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         After an experimental bio-nerve gas is accidentally released at a remote U.S. military base in Texas, those exposed to the gas turn into flesh-eating, mutating zombies out to kill. An assortment of various people who include stripper Cherry, her shady mechanic ex-boyfriend Wray, a strong-willed doctor, the local sheriff, and an assortment of various people must join forces to survive the night as the so-called "sickos" threaten to take over the whole town and the world.

"God, dammit! Ramona, you've been fartin' like a goddamned pack mule."
               - Earl McGraw

         I've had multiple emails from younger Flesh Farm fans asking what a "grindhouse" is all about. Well, here is your answer:
         A grindhouse is an American term for a theater that mainly showed exploitation films. It is also a term used to describe the genre of films that played in such theatres. Grindhouses were known for continuous programs of B movies, usually consisting of a double feature where two (and very often three) films were shown consecutively. Most of these films were made for Drive-in theaters as second and third features. Since most large urban areas did not have drive-ins, these movies were shown in older theaters that formerly featured burlesque shows which included "bump and grind" dancing, leading to the term "grindhouse." On the other hand, the producers, distributors, and exhibitors of the films were required to provide a large amount of low budget films for double features so would "grind"' them out like mincemeat. Beginning in the late 1960s and especially during the 1970s, the subject matter of grindhouse films was dominated by explicit sex, violence, bizarre or perverse plot points, and other taboo content.

         A grindhouse seems like a place where I would've spent my nights and weekends. I can guarantee I would've spent my weekend nights drunk out of my fuckin' gourd, flinging blood covered popcorn at the screen and screaming incoherent nonsense like, "Eat her dickfuckcuntlicking bag of freetos!!!!... ?" Ahhh. I can see it now. Yes..... yes I can.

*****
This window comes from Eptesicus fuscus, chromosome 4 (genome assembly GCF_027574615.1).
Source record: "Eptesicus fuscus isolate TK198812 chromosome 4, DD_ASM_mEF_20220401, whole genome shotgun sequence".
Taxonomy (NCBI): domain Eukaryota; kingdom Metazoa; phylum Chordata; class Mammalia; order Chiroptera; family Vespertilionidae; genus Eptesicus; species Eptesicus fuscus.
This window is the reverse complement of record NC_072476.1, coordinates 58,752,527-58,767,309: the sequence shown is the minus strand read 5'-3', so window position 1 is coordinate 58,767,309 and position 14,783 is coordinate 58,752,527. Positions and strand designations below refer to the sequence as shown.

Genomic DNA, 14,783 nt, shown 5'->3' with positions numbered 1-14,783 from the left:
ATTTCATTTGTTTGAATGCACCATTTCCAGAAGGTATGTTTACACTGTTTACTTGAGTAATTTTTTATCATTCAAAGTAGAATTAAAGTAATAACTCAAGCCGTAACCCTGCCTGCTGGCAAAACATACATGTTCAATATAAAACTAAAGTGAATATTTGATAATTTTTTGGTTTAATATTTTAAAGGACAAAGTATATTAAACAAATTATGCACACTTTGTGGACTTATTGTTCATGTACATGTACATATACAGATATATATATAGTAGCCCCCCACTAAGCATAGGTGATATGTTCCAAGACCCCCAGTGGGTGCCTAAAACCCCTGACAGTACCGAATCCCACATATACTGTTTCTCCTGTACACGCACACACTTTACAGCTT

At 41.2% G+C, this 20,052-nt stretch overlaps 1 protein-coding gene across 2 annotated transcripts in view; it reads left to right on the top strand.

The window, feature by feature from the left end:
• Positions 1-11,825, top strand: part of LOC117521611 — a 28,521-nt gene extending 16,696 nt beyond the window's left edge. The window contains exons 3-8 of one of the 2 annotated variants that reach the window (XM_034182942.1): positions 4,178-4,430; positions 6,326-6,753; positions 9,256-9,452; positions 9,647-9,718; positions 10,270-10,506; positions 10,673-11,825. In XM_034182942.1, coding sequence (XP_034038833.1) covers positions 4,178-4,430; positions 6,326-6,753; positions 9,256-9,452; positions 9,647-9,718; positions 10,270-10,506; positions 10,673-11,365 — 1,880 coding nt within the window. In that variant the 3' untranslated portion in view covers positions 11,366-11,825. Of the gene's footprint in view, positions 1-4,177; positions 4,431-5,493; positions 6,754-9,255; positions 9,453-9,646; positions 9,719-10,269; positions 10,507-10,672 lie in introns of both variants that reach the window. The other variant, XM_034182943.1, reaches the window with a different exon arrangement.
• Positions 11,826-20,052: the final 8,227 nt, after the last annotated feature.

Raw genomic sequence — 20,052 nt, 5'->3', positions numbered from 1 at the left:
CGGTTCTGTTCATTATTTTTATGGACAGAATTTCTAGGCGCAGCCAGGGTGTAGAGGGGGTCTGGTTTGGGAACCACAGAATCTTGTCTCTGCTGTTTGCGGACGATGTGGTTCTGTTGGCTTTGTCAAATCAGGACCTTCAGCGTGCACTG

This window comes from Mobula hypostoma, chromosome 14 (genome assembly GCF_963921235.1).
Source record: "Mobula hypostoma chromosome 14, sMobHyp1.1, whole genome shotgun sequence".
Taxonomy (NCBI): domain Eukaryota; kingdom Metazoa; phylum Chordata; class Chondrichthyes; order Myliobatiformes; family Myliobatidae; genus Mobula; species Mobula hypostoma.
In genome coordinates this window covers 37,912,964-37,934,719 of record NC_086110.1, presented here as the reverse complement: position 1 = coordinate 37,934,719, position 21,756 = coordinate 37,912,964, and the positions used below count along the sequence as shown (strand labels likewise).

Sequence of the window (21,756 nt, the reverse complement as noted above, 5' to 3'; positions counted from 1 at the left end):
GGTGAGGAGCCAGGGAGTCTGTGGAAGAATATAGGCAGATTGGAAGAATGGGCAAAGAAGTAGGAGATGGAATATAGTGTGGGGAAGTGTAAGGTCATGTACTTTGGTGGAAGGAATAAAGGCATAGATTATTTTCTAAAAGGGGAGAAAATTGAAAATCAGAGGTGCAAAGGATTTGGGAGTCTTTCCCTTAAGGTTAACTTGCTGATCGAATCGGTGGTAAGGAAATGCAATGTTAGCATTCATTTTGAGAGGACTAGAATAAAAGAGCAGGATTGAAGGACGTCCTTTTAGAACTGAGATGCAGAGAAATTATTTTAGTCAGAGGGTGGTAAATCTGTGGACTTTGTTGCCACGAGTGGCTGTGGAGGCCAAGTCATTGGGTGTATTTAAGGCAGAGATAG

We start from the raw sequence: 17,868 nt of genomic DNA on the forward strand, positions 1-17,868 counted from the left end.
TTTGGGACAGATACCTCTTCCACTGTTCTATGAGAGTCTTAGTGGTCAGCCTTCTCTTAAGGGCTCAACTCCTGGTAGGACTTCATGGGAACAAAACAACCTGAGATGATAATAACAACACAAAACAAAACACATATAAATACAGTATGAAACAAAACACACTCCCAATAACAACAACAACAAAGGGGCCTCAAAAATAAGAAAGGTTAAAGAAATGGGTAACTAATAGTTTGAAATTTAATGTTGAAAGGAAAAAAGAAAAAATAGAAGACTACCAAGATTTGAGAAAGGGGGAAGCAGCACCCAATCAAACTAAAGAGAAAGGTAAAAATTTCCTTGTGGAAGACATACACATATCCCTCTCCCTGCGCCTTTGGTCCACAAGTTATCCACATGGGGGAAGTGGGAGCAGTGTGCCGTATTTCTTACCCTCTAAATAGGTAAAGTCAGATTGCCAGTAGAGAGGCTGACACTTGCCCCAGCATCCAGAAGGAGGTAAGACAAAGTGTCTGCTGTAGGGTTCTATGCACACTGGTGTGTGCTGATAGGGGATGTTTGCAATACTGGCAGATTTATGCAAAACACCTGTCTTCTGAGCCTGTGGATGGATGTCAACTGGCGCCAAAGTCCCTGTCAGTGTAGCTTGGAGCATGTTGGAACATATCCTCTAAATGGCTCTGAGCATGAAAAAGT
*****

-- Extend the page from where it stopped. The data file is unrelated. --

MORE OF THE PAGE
There remains much affection for the grindhouse era amongst some cinephiles. An example is this 2007 release of Grindhouse, a double feature consisting of our film Planet Terror and Death Proof, directed by Robert Rodriguez and Quentin Tarantino, respectively. Both films contain elements found in many grindhouse films, and are bridged by trailers for fictitious films that also fit into the grindhouse genre (sexploitation, slasher films, etc.). Grindhouse also features simulated film scratches, splices and some clipped dialogue, to recreate the feeling that the print of the film is a worn and battered copy, which was often true of the prints of many films grindhouse theaters showed in their heyday.

         The idea to bring the spirit of the grindhouse back to life in the new millennium was pure genius. Well, it was genius to us who appreciated the project for what it was. Unfortunately, Grindhouse was a box office failure, surprising box office analysts and fans alike given the strong reviews and favorable media buzz. Costing $53 million to produce, Grindhouse opened poorly with a disappointing $11.5 million in the United States, making only a per-theater average of $4,417; box office analysts originally predicted an opening weekend total of at least $20-$30 million.

         Regardless of it's less-than-stellar performance at the box office, Grindhouse has firmly secured it's place on the IMDB Top 250. As of Jan. 25th 2008, Grindhouse holds position at #185 between Groundhog Day and Toy Story. I would call that impressive.